Archive for the ‘Why I Left Muncie’ Category

Two Wozzecks and a Salome in Concert

Friday, March 14th, 2014

By Sedgwick Clark Which is more important, asks Richard Strauss’s opera Capriccio: the music or the words? With the Vienna Philharmonic onstage at Carnegie Hall and surtitles cuing every vocal line, the question (and answer) may be less whimsical than ever. Franz Welser-Möst led New York’s favorite visiting orchestra on February 28 at Carnegie Hall’s […]

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Vienna Phil in Carnegie Hall

Friday, February 28th, 2014

By Sedgwick Clark The Vienna Philharmonic is in town for Carnegie Hall’s “Vienna: City of Dreams” Festival. Undoubtedly, music critics ranging from the Times to cub bloggers will swallow the orchestra’s p.r. bandwagon of tradition and aver how its magnificent sonority has remained the same over the years. I first heard the Vienna Philharmonic on […]

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St. Petersburg’s Sound, Then and Now

Friday, February 21st, 2014

By Sedgwick Clark One of Yuri Temirkanov’s goals when he became music director of the Leningrad (now St. Petersburg) Philharmonic in 1988 was to give it a more “international” sound—to smooth over the deliberately edgy sonority cultured by the ensemble’s long-time maestro, Yevgeny Mravinsky (1903-1988). Why, I wondered? The orchestra’s four concerts of Russian music […]

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Haitink and the BSO

Friday, February 14th, 2014

by Sedgwick Clark Bernard Haitink led the Boston Symphony this week in a pair of concerts at Carnegie Hall. He made his debut with the BSO in 1971 and became its principal guest conductor in 1995 and conductor emeritus in 2004. This is his 60th season as a conductor. He was principal conductor of the […]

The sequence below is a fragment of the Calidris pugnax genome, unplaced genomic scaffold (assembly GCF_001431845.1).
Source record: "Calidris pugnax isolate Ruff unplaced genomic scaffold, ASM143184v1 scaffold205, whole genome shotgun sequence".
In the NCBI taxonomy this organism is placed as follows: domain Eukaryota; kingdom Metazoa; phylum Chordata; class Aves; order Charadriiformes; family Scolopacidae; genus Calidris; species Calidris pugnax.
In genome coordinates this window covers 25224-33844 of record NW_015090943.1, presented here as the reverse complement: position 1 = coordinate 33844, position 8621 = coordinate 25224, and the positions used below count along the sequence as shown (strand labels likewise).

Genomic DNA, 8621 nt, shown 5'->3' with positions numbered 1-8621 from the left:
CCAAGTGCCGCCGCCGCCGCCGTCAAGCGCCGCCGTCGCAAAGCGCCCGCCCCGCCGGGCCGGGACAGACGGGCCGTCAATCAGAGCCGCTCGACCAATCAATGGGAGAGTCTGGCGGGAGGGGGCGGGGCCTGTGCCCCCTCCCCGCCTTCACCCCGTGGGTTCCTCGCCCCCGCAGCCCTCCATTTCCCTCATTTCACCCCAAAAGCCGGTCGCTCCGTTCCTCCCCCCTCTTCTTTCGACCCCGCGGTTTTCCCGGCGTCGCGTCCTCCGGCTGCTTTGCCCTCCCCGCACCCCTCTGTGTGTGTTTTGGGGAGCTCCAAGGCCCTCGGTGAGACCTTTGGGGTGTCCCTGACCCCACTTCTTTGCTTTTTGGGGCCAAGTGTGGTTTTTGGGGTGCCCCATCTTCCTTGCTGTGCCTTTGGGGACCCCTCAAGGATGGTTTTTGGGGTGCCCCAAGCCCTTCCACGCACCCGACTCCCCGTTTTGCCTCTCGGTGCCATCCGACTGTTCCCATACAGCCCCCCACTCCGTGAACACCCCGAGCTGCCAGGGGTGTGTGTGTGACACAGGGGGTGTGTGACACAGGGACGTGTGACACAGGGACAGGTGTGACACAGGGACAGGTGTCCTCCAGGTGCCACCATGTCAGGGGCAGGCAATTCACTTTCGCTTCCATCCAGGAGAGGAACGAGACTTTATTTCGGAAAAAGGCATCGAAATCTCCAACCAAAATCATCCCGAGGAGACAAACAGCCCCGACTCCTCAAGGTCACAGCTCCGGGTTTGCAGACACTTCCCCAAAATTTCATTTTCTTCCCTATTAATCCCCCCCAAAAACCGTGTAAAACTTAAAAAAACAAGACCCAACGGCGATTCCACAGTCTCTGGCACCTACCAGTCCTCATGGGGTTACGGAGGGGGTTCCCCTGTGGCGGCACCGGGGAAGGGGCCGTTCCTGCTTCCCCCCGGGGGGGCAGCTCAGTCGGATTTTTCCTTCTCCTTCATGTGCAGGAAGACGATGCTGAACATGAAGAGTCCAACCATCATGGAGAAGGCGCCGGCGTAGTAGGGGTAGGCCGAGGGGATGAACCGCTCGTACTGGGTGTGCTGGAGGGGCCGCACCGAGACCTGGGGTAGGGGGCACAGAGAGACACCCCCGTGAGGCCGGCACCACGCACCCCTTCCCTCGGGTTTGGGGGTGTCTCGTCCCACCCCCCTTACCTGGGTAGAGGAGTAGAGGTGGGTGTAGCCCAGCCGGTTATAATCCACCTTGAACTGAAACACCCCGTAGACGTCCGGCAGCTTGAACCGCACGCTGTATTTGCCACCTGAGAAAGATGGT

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A Happy Orchestra

Friday, February 7th, 2014

by Sedgwick Clark The musicians of the Philadelphia Orchestra were all smiles at their most recent Carnegie Hall concert, on Monday, February 3. Music Director Yannick Nézet-Séguin led Smetana’s The Moldau, Bartók’s Piano Concerto No. 3, with Radu Lupu as soloist, and Dvořák’s sunny Symphony No. 6. It’s a happy orchestra now, after several years […]

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Philly sans Yannick

Thursday, January 9th, 2014

by Sedgwick Clark The Philadelphia Orchestra had the reputation in the Ormandy days of a well-oiled machine that played in a predictably beautiful, glossy manner no matter the maestro. Ormandy’s successor, Riccardo Muti, sought to change the corporate Philadelphia Sound into a “composer’s sound” (and now he’s saying that again about his current American orchestra, […]

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Leo Who?

Thursday, January 2nd, 2014

by Sedgwick Clark Forgotten repertoire is usually forgotten for a good reason. But the industrious Pacifica Quartet and Canadian pianist Marc-André Hamelin hit pay dirt with the Piano Quartet of Leo Ornstein at Zankel Hall on November 19. Ornstein (1893-2002) studied violin at St. Petersburg Conservatory. After his family migrated to New York City, he […]

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Time to Catch Up

Friday, December 20th, 2013

by Sedgwick Clark Our Musical America Awards party was on Tuesday (12/17). As always, I got behind on my weekly blogs while preparing for the party. As always, in receiving their awards, our honorees spoke eloquently in words that left us all in awe of their commitment to their art. Susan Elliott provided a full […]

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The Britten Problem

Friday, December 13th, 2013

by Sedgwick Clark British composer Benjamin Britten was celebrating his 50th birthday on November 22, 1963, when news came of the assassination of President John F. Kennedy. Fifty years later, we in New York’s major concert halls were somehow able to salve our memories of that world-altering tragedy and at the same time honor the […]

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Those Amazing Juilliard Students

Friday, November 22nd, 2013

  By Sedgwick Clark So it’s time for my annual paean to the Juilliard Orchestra. I love to hear these young musicians—their passion, their commitment, their maturity, their technical polish. Last Friday (11/15) they played a varied program of 20th-century works by Adams, Barber, R. Strauss, and Ives. Conductor Jeffrey Milarsky, whose work I had admired […]

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